DSCF9204It was one o’clock when the bitumen turned to gravel. Before us were roughly 200 kilometres of unsealed road. According to the owner of the road house in Condingup we should be able to make it to the other side before dark. Not that we were in much of a hurry, we planned to stay the night in an abandoned homestead somewhere two thirds of the way. The first 10 k of gravel were easy. I, with virtually no experience on unsealed roads, had the bike going at a steady 50 km/h. I remember thinking: ”This is easy, what’s the big deal?”. But we were warned about the road conditions. It hadn’t been graded in over 15 years, when wet it becomes a slip and slide galore and when it’s dry it’s the bull dust you have to watch out for. If only I knew what bull dust looked like!! Fifteen kilometres in, the road started to get rougher. Dad, on his Yamaha XT660, was well behind me. The bikes were fully loaded. We both carried our tents, sleeping bags, inflatable mattresses, clothes, and between 7 and 10 litres of spare fuel. On top of that, Dad also had 10 litres of water on his bike and I carried most of our food supplies. Al this stuff was now bouncing around on the bikes on a road that was getting worse with every kilometer we covered. Believe it or not, I loved it. It was what I got this bike for. This was the reason I decided to buy the little Yamaha XT250 I am riding. I’m too short to ride one of those big enduro adventure bikes but this bike I fit on and I can take it everywhere, on the road and off road. With every pothole I needed to avoid the smile on my face grew wider. With every rock I needed to negotiate I became happier.

DSCF9211But I would be lying to say it was easy riding. It had been raining the days before we took off. Big puddles forced us to zigzag from left to right across the road. Until I got a bit to confident, riding a bit too fast and found myself with no choice but to go straight through a massive puddle. All that went through my head was : “Don’t brake, don’t steer, don’t brake, don’t steer…” . I miraculously made it through with only a lot of mud on me. Around 4 in the afternoon we were about halfway. We were averaging 30 km/h, on motorised machines not push bikes! We took a break where a side road was going off the main track. A sheets of metal was half attached to a pole, something that used to be a road sign. At this point grass started to appear in the middle of the road, leaving just two tire tracks of rocky gravel to ride on. It had been pretty challenging so far, but the best and worst was yet to come.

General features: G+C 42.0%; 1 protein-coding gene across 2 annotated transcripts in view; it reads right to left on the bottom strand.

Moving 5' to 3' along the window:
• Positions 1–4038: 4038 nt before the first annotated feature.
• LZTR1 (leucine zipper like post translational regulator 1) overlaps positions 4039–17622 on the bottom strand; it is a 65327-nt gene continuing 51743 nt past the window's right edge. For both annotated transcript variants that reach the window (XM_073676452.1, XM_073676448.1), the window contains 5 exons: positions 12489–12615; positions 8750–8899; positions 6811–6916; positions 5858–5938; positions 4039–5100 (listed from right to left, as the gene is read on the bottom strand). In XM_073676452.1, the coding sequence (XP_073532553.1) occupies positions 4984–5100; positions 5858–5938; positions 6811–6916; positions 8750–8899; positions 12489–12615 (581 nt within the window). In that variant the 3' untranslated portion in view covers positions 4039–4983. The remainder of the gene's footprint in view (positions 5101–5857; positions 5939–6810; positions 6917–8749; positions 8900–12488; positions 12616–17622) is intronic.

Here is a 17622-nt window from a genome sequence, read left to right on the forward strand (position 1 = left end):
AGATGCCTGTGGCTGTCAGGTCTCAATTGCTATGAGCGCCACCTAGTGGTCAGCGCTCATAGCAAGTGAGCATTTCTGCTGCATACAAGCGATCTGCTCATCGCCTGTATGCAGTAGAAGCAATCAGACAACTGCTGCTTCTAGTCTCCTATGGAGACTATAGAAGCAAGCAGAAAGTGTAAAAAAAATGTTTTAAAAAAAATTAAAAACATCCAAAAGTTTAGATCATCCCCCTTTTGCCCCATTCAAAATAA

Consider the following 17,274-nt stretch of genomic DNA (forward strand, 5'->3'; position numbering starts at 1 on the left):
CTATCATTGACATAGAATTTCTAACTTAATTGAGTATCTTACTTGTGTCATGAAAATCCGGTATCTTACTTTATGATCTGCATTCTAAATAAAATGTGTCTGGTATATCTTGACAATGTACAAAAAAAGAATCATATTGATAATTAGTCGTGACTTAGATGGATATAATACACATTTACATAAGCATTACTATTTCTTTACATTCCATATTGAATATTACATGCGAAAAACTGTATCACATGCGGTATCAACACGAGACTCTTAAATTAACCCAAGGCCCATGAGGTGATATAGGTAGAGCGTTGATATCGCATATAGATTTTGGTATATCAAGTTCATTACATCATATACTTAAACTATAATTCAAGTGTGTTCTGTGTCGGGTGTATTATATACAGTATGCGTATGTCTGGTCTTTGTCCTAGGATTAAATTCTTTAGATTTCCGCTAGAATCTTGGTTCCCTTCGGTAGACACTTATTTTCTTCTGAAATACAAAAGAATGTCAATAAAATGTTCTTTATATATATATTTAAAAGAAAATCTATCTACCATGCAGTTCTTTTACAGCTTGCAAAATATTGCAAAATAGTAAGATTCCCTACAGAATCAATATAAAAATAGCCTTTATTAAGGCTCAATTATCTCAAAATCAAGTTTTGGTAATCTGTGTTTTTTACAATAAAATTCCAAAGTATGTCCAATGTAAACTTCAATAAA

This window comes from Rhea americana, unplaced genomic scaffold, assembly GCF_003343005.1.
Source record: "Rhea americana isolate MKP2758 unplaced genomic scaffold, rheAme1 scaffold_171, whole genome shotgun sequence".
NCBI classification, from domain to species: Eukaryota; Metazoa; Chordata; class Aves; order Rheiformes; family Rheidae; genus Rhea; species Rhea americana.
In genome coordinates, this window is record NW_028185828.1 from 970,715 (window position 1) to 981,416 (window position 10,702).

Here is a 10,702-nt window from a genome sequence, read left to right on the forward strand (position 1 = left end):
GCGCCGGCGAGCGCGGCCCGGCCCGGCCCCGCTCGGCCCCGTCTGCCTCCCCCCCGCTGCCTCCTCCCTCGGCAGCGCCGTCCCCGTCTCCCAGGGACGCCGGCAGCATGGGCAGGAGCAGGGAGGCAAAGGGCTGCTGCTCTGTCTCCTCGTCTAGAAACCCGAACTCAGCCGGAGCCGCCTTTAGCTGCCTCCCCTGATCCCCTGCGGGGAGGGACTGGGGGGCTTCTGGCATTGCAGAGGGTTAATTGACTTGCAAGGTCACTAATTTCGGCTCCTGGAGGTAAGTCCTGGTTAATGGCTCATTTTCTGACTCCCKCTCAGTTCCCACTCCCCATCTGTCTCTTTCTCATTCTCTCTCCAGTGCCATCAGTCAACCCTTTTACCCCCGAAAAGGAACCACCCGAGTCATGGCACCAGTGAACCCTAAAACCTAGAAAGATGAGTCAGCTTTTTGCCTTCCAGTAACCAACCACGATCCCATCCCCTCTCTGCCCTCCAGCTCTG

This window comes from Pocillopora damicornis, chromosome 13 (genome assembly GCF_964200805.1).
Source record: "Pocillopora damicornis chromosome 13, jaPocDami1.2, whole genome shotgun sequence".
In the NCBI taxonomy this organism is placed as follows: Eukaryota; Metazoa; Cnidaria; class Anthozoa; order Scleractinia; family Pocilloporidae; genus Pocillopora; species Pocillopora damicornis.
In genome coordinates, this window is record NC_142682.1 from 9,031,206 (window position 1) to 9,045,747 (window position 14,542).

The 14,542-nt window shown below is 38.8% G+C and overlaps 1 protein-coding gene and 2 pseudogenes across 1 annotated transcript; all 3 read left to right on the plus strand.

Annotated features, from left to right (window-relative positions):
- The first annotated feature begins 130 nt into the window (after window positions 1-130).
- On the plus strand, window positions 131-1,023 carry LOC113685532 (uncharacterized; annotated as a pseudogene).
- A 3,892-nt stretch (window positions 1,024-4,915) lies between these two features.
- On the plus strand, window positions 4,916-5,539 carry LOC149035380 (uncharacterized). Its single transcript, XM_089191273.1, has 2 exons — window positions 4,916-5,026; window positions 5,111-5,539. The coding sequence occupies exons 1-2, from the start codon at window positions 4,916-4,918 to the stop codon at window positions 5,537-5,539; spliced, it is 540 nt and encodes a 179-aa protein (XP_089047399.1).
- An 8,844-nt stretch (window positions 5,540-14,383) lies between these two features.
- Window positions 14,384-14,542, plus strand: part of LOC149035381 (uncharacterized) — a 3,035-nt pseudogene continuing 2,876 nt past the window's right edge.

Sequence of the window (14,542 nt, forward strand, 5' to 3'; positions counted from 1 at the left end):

Just past halfway, our rocky little gravel track started to get real corrugated. Really, really corrugated. The deepest or biggest, however you want to look at it, corrugations I’ve ever seen. I’m pretty sure some were about knee deep! Massive! And if that wasn’t challenging enough, he puddles got bigger too. So big that we had to ride on the edge of the road, our handlebars pushing through the branches of the bushes. Until Dads handlebars caught on to some of this lovely vegetation and he went slip and slide, face down in the puddle. I saw it happening in my mirror, and I could hear it happening from all the swearing behind me. Luckily Dad was all fine. But we now faced the challenge of lifting a 200kg bike plus gear out of the slippery mud. After a dozen attempts and removing all the gear we finally got the bike upright again.


On the next stretch of road I had my first upclose encounter with Australian wildlife. An entire family of emus ran across the road, less than 20 meters away from me. And again all I could think off was : “Don’t brake, don’t steer, don’t brake, don’t steer…”. Managing to stay upright once more, I was then proudly escorted by a mum and kid kangaroo. Hopping along the road with me. And although I love wild animals, I really like them a lot less when there is a chance of them ending up under my front wheel!


With all the obstacles we faced this afternoon we were incredibly happy to reach the homestead while the sky was turning pink with the sun setting. The little homestead was a well deserved home-away-from-home. After a good night sleep we were confident to quickly finish off the last bit of this rocky road. Unfortunately Dad had another up-close encounter with the mud, but hereafter we made it to the other side. Where 1600 km of bitumen, with no trees were waiting for us.


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